Letters from Readers, February 1975
N.B.—Opinions expressed are those of our Correspondents and MOTOR SPORT does not necessarily associate itself with them. —ED.
Napier versus Rolls-Royce
I should like to comment on the letter from G.P. La T. Shea-Simonds. In particular re his Miserable comments on the Napier Sabre engine. The Sabre was undeniably the most powerful piston engine in ‘service at the end Of World War IL It did have problems in its early Service career, but it must be borne in mind that Napiers did not have the time or the enormous Government support that Rolls-Royce enjoyed whilst struggling from the early thirties to make the Merlin work.
Rolls-Royce efforts to produce an engine to equal the Sabre were abysmal failures, as anyone who survived the Vulture (Under-) powered Avro Manchester would surely endorse. The later Eagle, a close copy of the Sabre hut ten-litres larger in capacity, produced less power than the Sabre and was abandoned after test-flights in the Westland Wyvern. The Sabre, in the Typhoon and the Tempest, did sterling service in Normandy in 1944 and played a significant part in the Allied liberation of Europe.
Mr. G. P. La T. Shea-Simonds states that he is unfamiliar with L. J, K. Setright’s Superb book on aero engines, “The Power to Fly”. I would respectfully recommend him to read it, for Mr. Setright seems to have discovered as much as is now known about this fine engine which is decried because it is not understood. Rolls-Royce have not exactly gone Out of their way to publicise the Sabre since they killed off Napier, as they did Bristol, Bentley and finally themselves, by their customary underdesign and over development.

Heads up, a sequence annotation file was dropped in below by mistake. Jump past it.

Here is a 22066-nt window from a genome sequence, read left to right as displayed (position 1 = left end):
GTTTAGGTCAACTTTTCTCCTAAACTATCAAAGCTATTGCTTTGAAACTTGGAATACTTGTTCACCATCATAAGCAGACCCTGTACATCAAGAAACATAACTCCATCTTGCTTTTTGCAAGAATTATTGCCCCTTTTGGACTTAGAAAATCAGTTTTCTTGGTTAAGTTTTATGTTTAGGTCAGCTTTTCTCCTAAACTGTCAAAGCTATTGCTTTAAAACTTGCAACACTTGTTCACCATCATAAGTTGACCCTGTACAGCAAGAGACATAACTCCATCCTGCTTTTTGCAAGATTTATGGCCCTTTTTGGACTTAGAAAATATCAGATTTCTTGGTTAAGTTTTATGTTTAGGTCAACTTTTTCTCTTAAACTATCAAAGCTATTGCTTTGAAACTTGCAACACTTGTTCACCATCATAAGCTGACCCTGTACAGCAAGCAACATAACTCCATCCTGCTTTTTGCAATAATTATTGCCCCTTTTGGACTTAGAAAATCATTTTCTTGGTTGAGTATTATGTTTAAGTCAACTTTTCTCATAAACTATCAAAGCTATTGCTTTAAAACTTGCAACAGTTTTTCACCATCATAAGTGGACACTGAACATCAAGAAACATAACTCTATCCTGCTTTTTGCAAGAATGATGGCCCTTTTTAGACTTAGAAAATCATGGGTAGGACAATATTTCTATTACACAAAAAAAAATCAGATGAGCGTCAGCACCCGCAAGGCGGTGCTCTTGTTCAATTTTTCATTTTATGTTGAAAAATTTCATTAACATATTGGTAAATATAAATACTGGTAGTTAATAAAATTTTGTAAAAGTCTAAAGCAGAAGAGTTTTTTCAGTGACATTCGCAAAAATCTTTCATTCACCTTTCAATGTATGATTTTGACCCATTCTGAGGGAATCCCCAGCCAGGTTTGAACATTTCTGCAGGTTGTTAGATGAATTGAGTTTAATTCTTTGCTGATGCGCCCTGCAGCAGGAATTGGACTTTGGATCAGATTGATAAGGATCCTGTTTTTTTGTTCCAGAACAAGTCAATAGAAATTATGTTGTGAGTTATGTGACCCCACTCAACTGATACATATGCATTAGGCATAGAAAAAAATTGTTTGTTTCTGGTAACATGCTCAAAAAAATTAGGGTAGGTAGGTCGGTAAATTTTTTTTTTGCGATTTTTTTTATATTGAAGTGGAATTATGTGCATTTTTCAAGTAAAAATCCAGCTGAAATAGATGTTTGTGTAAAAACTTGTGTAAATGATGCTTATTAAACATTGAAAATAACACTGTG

Furneux Pelham J, L. WEATHERITT
Another Fiat 124 enthusiast
Thank you Mr. Sheppy for your remarks regarding the Fiat 124 Sport.
Some six months ago I was under pressure to part with my MG-B and as I won’t see sixty again it had to be replaced by a car which would appeal to my wife and for my Part to retain a sporting image. So with some misgivings I acquired a 1972 Fiat 124 coupe and up to now never regretted it. All Mr. Sheppy claims it does and its stylish appearance is refreshing today when most 1,600 c.c. cars all look alike.
Erdington C. D. WADE
An Open Letter About MG Styling